Apr 132011

A section of David Ording's Las Meninas (after Velázquez) (courtesy of the artist)

David Ording, Reconocer. At Carroll and Sons, 450 Harrison Avenue, Boston, MA, through May 7th

By Daniel Bosch.

Standing in the threshold of the single, large gallery of Carroll and Sons, I peer, across an emptiness, toward a wall partly covered in mirrored sheets of glass, and the image I see reflected there brings me a shimmer of recognition.

For I have been here before, only here is not the South End, but Madrid, where the wooden floor I cross to approach Velázquez’s Las Meninas is the floor of the Prado, and the steps I take bring me, in quick succession, first to an “ideal” viewing distance, from which the brush-strokes and oil that constitute La Infanta Margarita and the dwarf Maribola and Velázquez himself resolve into sharply human forms; then to free-throw distance, from which the figures and their setting are still legible but muddied, splotched, and facture-bearing; and finally to a spot so close to the canvas that none of the enchanting content of the painting is legible at all, and I feel as if I have pressed a copy of my favorite poem to my nose. At such an intimate distance, I am shocked to discover that Las Meninas is, after all, only paint on canvas.

But what a painting! The virtues of Velázquez’s masterpiece need no rehearsal, a fact that in itself might seem to raise doubts about the necessity of David Ording’s Las Meninas (after Velázquez), a rehearsal, if you will, in life-size, of the original, executed in reverse so that the mirrors on the opposite wall seem to show you a work you know cannot be present, and the present painting shows you a work you believe no one would ever commit.

Reconocer embraces the fact of Las Meninas at the same time that it rejects some super-hardened expectations. For Las Meninas (after Velázquez) is lush, is no illusion, is brighter and (of course) fresher than that painting in the Prado, is oddly nonchalant, hanging in Carroll and Sons as if hanging out, is as different from Velazquez’s masterpiece as it possibly be and still be itself, a new painting, boldly old.

The literary patron saint of Las Meninas (after Velázquez) is Jorge Luis Borges’s archly original Pierre Menard, who sought to write Cervantes’s Don Quixote, word for word but not to copy it. But as the palindromic title of this show indicates—once you recognize that Reconocer would read the same backward and forward if only letters worked that way—non-verbal fictions like Velázquez’s painting function differently than verbal fictions. The reversal of more than a letter or two entails a steep and rapid loss of communicative potential. The verbal is direction-dependent, is effective because read or heard one element after another, is time-bound: perhaps no other order has been more important to human beings than the order of audible and orthographic signs, and in return for our respect for such order, we are rewarded with a specificity and precision of communication that is not available in any non-verbal medium.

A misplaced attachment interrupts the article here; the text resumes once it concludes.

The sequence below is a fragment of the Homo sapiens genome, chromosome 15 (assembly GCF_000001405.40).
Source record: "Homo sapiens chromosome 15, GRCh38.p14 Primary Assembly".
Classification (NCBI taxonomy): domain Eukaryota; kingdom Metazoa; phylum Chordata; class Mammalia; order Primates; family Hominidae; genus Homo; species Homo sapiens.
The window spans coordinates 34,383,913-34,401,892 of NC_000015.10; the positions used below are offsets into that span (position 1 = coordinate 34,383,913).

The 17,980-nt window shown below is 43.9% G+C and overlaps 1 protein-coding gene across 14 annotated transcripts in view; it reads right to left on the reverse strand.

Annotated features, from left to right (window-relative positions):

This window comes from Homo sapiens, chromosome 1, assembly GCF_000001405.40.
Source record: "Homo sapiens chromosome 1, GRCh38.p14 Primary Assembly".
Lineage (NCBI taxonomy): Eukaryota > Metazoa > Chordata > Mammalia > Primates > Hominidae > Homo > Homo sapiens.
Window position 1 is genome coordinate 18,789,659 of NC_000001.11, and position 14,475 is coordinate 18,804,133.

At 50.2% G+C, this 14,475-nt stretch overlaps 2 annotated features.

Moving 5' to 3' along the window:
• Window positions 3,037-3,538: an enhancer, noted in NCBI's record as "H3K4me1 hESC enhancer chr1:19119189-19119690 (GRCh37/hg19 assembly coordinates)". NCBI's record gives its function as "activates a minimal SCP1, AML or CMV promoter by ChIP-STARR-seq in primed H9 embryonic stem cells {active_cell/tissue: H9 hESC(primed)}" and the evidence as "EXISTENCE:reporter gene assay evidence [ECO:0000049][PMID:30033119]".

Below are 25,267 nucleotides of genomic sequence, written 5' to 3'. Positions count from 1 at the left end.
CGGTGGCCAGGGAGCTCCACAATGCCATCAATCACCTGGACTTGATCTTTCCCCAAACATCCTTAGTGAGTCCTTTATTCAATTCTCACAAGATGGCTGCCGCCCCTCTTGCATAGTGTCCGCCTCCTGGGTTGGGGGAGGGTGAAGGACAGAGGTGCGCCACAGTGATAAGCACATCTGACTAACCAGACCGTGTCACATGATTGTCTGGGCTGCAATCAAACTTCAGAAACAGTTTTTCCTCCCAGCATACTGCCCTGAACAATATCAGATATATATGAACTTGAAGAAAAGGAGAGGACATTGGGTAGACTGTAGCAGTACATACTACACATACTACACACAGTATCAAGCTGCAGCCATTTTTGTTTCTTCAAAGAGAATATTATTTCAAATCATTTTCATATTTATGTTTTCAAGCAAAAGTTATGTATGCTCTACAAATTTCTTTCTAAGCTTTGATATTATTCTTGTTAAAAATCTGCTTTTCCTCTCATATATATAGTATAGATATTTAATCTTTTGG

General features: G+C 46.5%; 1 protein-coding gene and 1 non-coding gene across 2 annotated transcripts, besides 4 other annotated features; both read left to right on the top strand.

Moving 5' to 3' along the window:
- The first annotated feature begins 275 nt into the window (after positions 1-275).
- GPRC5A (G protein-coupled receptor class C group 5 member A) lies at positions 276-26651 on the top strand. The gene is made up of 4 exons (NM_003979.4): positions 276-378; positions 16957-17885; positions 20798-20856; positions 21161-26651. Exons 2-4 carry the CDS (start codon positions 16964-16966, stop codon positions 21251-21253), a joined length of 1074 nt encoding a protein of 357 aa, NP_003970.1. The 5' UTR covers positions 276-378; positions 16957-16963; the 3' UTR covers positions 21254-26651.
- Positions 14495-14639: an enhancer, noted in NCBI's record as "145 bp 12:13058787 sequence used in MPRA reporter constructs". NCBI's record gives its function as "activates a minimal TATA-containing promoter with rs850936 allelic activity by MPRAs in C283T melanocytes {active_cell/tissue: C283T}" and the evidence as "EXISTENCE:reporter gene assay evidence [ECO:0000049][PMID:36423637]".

The rest of the visible world doesn’t work that way. Ording’s new painting is not after Las Meninas in the way one word comes after another. His Las Meninas (after Velázquez) demonstrates that the “syntax” and “diction” of objects in the visible world are reversible, and that translation across even a single axis of symmetry may be sufficient to establish a new work of art, to “add,” in the words of critic R. P. Blackmur, “to the stock of available reality.” A reversal this painstaking and attentive—it is no student’s exercise—boggles the eye, the mind, and the heart.

Jorge Luis Borges: The literary patron saint of Las Meninas (after Velázquez)

Even as we stand in a contemporary gallery, Reconocer estranges us from the art world, as if to remind us of the place painting once held in it. But Las Meninas (after Velázquez) isn’t an apt quotation. The pentimenti in the original may indicate the historical Velázquez’s struggles with an inverse composition, but the images of pentimenti Ording has taken his time to paint represent a different struggle. Ording may be Borgesian, but he is no Pierre Menard, whose triumph, if it is one, exists in a few shards. The nature of his effort is legible because it is whole and complete.

Reconocer bears comparison to that dazzling promenade of versions of Las Meninas in Barcelona’s Museu Picasso, but Ording’s painting reflects obsession and insight of a different character. The Museu Picasso’s phantasmagoric catalogue of more than50 takes on Velázquez’s masterpiece puts the 20th century’s great genius, of course, at the center of the solar system; Las Meninas is an opportunity for Picasso to arrange so many bright, energetic planets in his orbit.

In Reconocer, however, painting holds the center of gravity. In light of Ording’s strategy, Picasso’s catalogue seems to me anxiously, even frantically (and however appropriately) self-aggrandizing. Ording’s single canvas attests to singular purpose, to constancy, to concentration; part of the mystery of its power is how a struggle to be faithful in translation across a physical axis has yielded a temporal axis. No translation is ever the equal of its object, unless the object is love. To look back and forth from Las Meninas (after Velázquez) to the mirror that reflects it is to experience, simultaneously, a joy in Ording’s accomplishment and a longing based in recognition of its source, which is love—of Velázquez, of labor, of painting.


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